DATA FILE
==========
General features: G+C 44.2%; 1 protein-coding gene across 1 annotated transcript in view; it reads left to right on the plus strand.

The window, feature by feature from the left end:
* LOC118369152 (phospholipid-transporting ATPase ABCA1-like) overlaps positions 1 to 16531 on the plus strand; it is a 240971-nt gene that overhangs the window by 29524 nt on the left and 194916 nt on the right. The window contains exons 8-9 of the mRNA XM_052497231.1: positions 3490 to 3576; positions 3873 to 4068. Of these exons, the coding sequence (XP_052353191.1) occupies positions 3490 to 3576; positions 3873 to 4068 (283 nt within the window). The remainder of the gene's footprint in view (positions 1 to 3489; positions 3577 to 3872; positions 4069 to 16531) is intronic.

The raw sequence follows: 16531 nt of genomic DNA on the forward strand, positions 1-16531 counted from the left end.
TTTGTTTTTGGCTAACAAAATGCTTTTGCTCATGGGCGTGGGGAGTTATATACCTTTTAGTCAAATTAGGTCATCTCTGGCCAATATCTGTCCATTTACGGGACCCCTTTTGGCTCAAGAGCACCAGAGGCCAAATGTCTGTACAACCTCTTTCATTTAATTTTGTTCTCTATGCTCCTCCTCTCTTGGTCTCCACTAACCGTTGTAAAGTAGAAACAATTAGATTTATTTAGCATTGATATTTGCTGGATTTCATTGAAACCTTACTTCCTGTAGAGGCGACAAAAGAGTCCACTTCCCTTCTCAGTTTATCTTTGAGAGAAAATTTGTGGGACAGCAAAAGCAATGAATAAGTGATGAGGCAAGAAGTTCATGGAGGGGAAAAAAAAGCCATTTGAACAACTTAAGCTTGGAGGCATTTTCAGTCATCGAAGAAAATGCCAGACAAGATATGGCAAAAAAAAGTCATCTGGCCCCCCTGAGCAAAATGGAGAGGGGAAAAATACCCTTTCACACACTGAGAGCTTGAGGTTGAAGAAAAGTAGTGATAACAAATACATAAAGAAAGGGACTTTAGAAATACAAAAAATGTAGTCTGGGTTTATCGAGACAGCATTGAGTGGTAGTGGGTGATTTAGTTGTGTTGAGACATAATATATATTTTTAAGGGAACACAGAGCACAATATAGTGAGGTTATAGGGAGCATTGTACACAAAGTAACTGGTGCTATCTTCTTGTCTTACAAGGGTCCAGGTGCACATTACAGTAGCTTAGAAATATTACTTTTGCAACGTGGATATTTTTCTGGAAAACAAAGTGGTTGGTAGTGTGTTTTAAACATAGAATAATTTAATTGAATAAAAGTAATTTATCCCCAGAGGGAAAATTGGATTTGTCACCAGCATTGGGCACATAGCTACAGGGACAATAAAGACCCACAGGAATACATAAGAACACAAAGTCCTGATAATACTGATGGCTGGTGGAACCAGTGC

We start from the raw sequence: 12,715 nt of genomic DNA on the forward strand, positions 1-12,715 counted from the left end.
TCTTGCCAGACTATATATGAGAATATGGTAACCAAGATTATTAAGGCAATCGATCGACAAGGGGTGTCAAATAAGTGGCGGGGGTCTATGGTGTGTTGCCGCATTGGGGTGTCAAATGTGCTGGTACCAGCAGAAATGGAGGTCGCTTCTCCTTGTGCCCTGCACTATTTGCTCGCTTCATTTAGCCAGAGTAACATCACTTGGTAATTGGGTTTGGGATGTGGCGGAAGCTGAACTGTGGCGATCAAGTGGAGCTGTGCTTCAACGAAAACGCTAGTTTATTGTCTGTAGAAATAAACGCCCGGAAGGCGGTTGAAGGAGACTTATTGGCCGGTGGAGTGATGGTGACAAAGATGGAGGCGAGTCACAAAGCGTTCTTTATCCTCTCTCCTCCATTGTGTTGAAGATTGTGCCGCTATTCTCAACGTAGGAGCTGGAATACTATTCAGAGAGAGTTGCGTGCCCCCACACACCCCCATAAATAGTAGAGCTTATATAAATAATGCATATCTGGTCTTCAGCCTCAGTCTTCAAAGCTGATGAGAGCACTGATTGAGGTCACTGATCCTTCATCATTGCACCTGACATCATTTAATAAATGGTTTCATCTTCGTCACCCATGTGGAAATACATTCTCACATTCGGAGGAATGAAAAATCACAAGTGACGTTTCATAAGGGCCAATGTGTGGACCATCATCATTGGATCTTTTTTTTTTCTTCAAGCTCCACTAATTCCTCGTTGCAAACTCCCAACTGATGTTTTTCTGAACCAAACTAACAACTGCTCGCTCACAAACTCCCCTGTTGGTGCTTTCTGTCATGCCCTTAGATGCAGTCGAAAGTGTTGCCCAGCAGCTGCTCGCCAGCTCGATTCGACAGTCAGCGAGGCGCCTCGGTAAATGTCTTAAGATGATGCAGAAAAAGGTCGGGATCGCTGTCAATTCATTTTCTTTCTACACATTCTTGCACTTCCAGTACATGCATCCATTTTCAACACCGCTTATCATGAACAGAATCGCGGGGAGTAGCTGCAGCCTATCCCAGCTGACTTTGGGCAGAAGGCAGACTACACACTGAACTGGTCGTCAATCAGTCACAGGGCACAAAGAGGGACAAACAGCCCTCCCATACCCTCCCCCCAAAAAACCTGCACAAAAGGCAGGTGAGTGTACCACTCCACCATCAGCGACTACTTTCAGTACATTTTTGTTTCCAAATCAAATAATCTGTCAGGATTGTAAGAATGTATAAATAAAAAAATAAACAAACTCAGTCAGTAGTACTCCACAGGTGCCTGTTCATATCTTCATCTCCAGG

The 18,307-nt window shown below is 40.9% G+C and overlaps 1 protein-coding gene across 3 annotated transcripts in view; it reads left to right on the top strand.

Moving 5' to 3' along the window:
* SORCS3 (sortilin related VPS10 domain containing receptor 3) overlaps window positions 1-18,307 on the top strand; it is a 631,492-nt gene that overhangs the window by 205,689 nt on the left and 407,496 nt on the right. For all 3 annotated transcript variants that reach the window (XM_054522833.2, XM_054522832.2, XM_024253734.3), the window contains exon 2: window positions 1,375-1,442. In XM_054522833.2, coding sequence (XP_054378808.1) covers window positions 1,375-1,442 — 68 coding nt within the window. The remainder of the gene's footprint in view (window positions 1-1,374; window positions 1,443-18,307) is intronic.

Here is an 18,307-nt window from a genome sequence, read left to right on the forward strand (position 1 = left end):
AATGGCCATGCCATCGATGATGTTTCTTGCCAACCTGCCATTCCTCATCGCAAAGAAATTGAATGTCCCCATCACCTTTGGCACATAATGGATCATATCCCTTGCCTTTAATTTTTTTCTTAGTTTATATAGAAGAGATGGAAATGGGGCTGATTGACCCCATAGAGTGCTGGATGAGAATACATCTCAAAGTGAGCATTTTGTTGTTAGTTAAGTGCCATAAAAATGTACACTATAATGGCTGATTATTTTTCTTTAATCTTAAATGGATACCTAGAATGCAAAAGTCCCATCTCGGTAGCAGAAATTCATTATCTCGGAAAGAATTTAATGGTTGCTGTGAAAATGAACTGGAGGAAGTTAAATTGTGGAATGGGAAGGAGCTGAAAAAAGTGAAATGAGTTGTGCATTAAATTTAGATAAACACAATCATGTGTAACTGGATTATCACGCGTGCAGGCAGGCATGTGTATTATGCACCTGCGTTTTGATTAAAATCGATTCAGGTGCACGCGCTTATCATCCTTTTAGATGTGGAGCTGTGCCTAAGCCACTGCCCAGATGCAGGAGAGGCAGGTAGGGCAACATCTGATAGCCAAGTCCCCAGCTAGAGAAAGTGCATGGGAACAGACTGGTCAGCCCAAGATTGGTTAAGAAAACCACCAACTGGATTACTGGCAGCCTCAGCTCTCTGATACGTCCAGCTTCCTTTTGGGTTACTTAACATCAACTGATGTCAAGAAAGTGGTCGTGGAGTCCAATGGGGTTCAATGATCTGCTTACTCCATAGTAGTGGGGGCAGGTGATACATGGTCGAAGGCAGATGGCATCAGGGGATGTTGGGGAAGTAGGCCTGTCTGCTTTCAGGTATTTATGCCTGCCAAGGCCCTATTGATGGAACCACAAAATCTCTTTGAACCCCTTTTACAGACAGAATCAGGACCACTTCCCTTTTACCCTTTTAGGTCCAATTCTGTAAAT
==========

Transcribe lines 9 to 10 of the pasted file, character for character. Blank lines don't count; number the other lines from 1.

Moving 5' to 3' along the window:
* SORCS3 (sortilin related VPS10 domain containing receptor 3) overlaps window positions 1-18,307 on the top strand; it is a 631,492-nt gene that overhangs the window by 205,689 nt on the left and 407,496 nt on the right. For all 3 annotated transcript variants that reach the window (XM_054522833.2, XM_054522832.2, XM_024253734.3), the window contains exon 2: window positions 1,375-1,442. In XM_054522833.2, coding sequence (XP_054378808.1) covers window positions 1,375-1,442 — 68 coding nt within the window. The remainder of the gene's footprint in view (window positions 1-1,374; window positions 1,443-18,307) is intronic.